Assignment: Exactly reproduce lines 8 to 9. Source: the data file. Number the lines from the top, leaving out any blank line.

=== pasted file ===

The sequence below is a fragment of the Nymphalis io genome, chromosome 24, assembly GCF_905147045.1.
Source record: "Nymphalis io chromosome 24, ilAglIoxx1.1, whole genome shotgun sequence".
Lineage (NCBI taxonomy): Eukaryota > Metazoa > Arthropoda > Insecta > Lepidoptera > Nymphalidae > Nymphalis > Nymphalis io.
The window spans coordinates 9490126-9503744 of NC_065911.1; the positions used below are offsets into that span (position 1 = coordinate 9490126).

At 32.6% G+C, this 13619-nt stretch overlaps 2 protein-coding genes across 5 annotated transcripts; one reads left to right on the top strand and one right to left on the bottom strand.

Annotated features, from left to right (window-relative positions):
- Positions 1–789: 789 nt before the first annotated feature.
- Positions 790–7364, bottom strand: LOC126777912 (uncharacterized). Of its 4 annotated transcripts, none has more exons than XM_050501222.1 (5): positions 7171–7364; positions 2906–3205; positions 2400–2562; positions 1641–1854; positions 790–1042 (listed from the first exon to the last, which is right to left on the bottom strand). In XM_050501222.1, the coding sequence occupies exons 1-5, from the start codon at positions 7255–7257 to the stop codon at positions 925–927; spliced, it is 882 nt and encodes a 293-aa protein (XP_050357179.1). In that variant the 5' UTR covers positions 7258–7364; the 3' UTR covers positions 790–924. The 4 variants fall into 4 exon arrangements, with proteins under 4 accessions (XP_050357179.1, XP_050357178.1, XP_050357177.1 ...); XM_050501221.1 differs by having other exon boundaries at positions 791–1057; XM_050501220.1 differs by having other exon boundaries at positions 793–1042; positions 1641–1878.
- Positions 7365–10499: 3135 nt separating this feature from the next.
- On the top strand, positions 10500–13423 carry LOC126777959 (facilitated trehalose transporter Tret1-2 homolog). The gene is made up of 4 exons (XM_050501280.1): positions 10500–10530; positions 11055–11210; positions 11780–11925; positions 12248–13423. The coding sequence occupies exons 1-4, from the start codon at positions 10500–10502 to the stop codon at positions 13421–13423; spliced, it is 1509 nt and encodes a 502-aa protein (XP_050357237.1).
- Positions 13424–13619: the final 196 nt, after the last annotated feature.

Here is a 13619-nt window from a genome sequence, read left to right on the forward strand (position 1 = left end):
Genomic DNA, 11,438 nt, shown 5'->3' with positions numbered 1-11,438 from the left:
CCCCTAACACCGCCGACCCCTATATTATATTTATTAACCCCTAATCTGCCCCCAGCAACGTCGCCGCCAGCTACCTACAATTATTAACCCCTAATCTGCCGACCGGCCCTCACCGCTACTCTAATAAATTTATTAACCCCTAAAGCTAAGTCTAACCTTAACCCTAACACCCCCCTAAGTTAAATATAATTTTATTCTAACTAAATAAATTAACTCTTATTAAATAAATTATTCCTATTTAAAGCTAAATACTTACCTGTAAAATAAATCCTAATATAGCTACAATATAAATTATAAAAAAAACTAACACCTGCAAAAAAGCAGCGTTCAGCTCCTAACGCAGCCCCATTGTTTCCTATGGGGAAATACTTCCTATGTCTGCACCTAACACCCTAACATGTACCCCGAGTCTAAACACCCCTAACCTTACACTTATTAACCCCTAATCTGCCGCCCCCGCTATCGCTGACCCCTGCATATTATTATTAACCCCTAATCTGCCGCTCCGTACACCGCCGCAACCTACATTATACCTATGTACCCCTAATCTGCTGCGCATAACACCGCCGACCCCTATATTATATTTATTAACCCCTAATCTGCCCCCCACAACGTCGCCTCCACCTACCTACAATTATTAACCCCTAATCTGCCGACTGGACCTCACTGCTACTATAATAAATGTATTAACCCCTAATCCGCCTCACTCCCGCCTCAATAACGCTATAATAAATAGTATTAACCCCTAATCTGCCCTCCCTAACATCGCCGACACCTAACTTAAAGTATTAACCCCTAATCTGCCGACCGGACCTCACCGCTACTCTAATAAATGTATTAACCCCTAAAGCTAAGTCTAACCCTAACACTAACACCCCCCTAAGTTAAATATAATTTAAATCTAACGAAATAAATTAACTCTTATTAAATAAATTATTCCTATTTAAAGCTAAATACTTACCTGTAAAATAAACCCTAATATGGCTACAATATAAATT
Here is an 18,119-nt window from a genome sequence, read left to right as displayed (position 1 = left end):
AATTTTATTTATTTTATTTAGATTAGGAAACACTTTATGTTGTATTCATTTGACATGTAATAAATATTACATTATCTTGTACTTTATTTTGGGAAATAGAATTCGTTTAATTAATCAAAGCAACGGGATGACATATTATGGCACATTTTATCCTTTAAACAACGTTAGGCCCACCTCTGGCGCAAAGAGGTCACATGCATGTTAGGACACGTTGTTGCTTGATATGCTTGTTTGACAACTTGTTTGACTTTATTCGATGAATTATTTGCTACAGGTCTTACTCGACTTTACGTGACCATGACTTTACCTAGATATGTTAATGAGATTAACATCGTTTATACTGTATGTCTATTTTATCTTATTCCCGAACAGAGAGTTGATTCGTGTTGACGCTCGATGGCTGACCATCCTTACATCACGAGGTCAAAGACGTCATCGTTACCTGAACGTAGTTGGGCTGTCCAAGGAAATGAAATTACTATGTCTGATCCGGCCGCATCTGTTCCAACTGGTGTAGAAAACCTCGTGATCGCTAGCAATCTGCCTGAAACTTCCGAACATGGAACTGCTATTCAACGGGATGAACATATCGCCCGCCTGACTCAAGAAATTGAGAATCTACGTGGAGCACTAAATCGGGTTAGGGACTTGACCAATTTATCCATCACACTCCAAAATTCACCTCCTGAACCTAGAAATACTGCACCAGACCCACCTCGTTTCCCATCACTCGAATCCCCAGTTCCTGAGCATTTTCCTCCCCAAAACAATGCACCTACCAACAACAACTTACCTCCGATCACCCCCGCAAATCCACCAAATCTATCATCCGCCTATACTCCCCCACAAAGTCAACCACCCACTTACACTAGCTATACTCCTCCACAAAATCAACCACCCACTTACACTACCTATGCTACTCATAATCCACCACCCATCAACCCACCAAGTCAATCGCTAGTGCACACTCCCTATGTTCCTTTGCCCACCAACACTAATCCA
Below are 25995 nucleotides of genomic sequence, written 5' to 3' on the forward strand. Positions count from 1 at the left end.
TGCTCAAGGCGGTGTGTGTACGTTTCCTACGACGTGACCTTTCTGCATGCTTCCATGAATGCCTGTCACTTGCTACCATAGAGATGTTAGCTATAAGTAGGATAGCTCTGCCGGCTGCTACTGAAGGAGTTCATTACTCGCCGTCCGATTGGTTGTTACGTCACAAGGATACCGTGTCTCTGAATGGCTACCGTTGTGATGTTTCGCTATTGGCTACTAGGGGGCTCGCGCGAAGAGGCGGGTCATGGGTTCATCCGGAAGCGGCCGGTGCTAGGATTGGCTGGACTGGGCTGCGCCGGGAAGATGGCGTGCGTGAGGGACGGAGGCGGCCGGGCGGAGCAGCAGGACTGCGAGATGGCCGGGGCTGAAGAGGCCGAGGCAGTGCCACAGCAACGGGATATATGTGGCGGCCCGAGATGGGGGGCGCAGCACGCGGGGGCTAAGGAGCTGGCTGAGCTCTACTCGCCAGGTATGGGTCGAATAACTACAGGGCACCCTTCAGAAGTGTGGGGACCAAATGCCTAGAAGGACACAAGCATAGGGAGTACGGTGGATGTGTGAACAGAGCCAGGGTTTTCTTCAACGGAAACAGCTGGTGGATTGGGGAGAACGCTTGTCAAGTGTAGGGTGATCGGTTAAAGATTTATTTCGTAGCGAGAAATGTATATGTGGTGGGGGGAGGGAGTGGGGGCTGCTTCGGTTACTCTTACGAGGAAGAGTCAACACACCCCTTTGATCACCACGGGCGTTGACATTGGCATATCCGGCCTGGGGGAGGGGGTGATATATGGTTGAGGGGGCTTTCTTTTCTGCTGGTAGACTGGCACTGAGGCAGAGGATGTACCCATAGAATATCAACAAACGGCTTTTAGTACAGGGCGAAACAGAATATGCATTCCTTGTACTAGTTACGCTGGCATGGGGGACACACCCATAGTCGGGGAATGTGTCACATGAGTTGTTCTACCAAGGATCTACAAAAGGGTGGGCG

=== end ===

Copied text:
- Positions 790–7364, bottom strand: LOC126777912 (uncharacterized). Of its 4 annotated transcripts, none has more exons than XM_050501222.1 (5): positions 7171–7364; positions 2906–3205; positions 2400–2562; positions 1641–1854; positions 790–1042 (listed from the first exon to the last, which is right to left on the bottom strand). In XM_050501222.1, the coding sequence occupies exons 1-5, from the start codon at positions 7255–7257 to the stop codon at positions 925–927; spliced, it is 882 nt and encodes a 293-aa protein (XP_050357179.1). In that variant the 5' UTR covers positions 7258–7364; the 3' UTR covers positions 790–924. The 4 variants fall into 4 exon arrangements, with proteins under 4 accessions (XP_050357179.1, XP_050357178.1, XP_050357177.1 ...); XM_050501221.1 differs by having other exon boundaries at positions 791–1057; XM_050501220.1 differs by having other exon boundaries at positions 793–1042; positions 1641–1878.
- Positions 7365–10499: 3135 nt separating this feature from the next.